Additionally, Massachusetts and the Cannabis Control Commission place a strong emphasis on social equity and addressing racial inequalities within the local cannabis industry. Social equity programs were enshrined in cannabis legalization laws in 2016.

Many cannabis officials and activists criticize the SAFE Banking Act for failing to address these racial inequalities. Since social equity is the top priority within Massachusetts industry, the actual impacts of the bill do not match this vision.

“If you’re not intentional about fairness, it won’t happen,” said Smith of MassCann. “If the bill is implemented properly, especially with some sort of equity structure at the center of it, it will lead to more competition in the market, lower prices and it will lead to revitalization communities that have suffered for so long. “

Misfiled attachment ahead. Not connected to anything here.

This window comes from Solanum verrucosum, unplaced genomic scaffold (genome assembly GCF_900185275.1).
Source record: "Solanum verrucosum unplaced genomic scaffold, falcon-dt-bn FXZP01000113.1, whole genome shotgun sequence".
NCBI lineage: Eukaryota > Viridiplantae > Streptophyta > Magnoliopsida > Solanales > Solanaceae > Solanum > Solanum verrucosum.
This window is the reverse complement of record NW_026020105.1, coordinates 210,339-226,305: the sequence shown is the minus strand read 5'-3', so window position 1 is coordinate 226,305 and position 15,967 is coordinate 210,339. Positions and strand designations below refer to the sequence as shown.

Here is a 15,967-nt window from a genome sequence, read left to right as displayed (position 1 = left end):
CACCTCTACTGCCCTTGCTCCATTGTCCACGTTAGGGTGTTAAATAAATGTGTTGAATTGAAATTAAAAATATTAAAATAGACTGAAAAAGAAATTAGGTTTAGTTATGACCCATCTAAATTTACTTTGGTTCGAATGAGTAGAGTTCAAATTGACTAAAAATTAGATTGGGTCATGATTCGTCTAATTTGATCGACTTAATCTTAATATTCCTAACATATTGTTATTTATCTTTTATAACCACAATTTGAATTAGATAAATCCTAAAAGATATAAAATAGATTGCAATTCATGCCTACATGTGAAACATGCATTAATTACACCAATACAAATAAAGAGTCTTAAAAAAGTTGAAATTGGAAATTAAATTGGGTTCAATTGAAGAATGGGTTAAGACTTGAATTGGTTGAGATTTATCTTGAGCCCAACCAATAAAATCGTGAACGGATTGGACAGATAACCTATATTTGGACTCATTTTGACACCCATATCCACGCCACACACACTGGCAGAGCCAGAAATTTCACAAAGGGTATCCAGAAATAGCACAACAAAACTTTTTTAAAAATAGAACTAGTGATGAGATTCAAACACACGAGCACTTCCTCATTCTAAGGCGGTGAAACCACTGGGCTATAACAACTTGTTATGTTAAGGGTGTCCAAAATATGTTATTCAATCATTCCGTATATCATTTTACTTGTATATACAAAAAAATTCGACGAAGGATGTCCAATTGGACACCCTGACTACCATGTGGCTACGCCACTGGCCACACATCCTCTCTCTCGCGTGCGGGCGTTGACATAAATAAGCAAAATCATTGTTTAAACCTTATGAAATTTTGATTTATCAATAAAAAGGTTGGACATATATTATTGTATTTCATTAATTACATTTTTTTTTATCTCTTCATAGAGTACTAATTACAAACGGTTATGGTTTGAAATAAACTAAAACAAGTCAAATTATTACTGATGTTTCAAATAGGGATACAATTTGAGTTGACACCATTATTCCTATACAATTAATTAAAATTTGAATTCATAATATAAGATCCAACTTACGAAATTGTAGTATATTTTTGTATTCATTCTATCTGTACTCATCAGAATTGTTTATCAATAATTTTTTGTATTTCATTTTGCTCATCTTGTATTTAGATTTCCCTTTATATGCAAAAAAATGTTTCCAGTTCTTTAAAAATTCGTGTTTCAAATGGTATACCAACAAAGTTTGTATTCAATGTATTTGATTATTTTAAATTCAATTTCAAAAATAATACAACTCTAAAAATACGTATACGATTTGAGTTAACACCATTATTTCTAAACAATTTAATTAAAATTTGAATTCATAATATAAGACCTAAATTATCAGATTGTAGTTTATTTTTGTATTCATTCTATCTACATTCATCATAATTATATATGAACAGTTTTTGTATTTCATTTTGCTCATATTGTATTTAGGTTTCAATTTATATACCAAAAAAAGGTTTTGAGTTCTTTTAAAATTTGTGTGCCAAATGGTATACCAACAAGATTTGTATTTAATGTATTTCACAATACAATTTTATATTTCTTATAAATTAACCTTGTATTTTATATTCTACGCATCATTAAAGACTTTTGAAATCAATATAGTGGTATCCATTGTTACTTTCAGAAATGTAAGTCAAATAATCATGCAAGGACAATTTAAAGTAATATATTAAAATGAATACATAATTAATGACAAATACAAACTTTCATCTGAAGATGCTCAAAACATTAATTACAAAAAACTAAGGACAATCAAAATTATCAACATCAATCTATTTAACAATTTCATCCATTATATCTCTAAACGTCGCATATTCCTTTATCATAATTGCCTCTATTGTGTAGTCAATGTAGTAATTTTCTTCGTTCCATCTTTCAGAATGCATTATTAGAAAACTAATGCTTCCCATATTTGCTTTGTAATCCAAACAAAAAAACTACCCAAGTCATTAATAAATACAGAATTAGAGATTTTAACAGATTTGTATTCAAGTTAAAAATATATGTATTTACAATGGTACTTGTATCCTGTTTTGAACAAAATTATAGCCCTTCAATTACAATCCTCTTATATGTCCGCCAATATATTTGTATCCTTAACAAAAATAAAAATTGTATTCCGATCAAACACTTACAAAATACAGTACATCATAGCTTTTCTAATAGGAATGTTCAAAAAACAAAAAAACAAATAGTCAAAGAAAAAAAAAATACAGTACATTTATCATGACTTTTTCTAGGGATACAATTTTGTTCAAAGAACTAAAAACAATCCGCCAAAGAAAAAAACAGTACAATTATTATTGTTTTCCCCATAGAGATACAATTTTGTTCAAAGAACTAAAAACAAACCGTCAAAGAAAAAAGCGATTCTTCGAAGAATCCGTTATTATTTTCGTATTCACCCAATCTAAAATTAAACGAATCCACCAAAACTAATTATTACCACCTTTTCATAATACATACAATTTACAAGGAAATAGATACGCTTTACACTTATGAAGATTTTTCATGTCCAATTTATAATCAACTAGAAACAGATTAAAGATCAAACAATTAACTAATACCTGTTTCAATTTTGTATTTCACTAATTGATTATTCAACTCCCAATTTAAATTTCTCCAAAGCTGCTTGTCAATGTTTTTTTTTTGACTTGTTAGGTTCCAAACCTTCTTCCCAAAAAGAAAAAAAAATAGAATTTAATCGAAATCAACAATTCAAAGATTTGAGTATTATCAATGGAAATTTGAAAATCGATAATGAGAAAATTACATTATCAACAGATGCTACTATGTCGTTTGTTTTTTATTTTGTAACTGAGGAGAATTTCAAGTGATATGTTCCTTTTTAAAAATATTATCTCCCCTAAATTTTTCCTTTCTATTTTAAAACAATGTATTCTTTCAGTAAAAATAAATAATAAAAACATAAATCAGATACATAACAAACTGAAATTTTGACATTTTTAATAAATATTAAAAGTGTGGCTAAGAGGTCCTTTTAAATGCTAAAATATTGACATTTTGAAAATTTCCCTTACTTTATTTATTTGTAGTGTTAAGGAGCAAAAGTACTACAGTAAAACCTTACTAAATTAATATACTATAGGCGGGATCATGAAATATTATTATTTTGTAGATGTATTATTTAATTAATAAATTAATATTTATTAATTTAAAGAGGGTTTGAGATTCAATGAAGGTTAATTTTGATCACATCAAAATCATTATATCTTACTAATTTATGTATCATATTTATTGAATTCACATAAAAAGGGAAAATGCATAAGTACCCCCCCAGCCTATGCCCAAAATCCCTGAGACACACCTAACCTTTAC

Some local cannabis store owners, like Pure Oasis co-owner Kobie Evans, have said they are somewhat offset by the impacts of the bill.

While the bill will make operations more convenient for store owners, they would much prefer federal drug legalization, the promotion of social fairness and the reversal of the effects of the war on drugs. The bill doesn’t add much to that effort, so they’ll nod their heads and keep “fighting for the good fight,” as Evan said.

Evans also said he believed the SAFE Banking Act was aimed at the big, wealthy corporations in the industry rather than small, family-owned stores.

Those fighting for federal legalization have fewer resources than wealthy corporations pushing for the SAFE Banking Act, which is why this bill hits Congress ahead of a legalization bill, experts say.

“If you’re Bank of America, you have more money to pay a lobbyist,” Evans said.

Either way, there are some benefits to small stores if the bill passes, especially those trying to break into the industry.

“Just because the bill does not do everything we need to do does not mean that it should be opposed,” Hoffman said.

Leave a Reply

Your email address will not be published. Required fields are marked *